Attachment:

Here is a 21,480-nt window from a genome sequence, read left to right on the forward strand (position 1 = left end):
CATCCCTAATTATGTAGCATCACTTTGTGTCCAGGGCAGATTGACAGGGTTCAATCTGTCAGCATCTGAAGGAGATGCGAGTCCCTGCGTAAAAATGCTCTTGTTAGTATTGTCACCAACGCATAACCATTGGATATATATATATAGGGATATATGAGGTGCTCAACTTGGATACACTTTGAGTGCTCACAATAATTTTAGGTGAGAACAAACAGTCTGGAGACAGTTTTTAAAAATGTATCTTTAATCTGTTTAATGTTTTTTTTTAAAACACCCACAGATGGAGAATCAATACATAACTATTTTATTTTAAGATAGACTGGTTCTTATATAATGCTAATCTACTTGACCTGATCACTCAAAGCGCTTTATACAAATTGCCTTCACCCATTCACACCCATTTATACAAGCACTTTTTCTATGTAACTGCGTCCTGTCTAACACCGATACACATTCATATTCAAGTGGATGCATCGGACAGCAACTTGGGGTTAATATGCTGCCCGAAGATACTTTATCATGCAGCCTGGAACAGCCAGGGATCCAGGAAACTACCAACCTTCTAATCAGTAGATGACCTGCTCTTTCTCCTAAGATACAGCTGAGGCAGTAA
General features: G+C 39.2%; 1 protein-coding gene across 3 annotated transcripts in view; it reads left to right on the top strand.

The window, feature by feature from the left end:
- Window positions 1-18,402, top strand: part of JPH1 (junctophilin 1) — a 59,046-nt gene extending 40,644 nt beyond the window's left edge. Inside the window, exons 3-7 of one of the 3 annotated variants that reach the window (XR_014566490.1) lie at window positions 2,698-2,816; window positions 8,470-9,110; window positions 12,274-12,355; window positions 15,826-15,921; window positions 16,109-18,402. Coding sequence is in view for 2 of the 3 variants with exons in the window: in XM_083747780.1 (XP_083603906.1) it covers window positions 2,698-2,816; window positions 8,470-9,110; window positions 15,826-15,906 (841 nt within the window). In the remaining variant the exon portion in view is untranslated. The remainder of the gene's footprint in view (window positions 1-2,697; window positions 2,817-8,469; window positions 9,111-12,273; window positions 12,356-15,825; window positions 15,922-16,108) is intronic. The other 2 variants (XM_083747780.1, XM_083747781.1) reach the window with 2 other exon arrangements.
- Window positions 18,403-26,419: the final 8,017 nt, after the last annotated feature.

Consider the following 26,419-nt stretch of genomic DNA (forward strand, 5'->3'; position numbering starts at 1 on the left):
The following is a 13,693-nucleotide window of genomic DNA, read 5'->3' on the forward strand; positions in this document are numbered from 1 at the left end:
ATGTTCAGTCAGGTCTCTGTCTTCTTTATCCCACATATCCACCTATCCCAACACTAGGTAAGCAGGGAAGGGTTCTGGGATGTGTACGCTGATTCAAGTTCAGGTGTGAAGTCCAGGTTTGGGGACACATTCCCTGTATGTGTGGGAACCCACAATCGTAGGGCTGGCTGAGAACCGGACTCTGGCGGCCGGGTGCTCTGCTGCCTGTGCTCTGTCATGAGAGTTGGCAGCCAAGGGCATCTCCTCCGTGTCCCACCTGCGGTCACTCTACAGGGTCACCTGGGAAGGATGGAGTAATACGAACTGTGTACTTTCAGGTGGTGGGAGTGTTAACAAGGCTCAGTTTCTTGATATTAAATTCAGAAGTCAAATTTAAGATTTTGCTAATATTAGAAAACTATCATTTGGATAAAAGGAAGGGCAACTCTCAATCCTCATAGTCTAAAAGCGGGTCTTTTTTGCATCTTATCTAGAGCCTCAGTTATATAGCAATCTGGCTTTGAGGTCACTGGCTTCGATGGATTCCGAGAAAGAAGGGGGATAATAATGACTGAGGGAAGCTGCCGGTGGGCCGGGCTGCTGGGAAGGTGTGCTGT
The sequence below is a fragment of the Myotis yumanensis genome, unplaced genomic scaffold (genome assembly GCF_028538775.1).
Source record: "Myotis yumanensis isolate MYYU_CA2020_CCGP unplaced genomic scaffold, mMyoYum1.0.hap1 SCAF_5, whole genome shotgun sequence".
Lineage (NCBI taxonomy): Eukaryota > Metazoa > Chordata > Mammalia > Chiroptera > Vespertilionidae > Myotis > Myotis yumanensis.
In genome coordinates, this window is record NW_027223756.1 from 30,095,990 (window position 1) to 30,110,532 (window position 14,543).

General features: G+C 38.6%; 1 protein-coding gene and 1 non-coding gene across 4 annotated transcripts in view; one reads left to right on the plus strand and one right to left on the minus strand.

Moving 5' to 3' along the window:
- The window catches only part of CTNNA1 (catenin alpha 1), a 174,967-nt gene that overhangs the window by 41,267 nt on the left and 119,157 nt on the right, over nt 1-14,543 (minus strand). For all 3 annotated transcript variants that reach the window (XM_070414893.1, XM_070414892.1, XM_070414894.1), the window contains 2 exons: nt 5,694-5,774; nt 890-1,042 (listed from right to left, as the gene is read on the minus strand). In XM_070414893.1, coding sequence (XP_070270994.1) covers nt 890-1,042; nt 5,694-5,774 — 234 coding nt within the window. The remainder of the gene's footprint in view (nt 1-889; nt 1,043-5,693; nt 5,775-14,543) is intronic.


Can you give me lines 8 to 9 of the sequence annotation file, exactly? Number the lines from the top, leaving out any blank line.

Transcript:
The following is a 13,693-nucleotide window of genomic DNA, read 5'->3' on the forward strand; positions in this document are numbered from 1 at the left end:
ATGTTCAGTCAGGTCTCTGTCTTCTTTATCCCACATATCCACCTATCCCAACACTAGGTAAGCAGGGAAGGGTTCTGGGATGTGTACGCTGATTCAAGTTCAGGTGTGAAGTCCAGGTTTGGGGACACATTCCCTGTATGTGTGGGAACCCACAATCGTAGGGCTGGCTGAGAACCGGACTCTGGCGGCCGGGTGCTCTGCTGCCTGTGCTCTGTCATGAGAGTTGGCAGCCAAGGGCATCTCCTCCGTGTCCCACCTGCGGTCACTCTACAGGGTCACCTGGGAAGGATGGAGTAATACGAACTGTGTACTTTCAGGTGGTGGGAGTGTTAACAAGGCTCAGTTTCTTGATATTAAATTCAGAAGTCAAATTTAAGATTTTGCTAATATTAGAAAACTATCATTTGGATAAAAGGAAGGGCAACTCTCAATCCTCATAGTCTAAAAGCGGGTCTTTTTTGCATCTTATCTAGAGCCTCAGTTATATAGCAATCTGGCTTTGAGGTCACTGGCTTCGATGGATTCCGAGAAAGAAGGGGGATAATAATGACTGAGGGAAGCTGCCGGTGGGCCGGGCTGCTGGGAAGGTGTGCTGT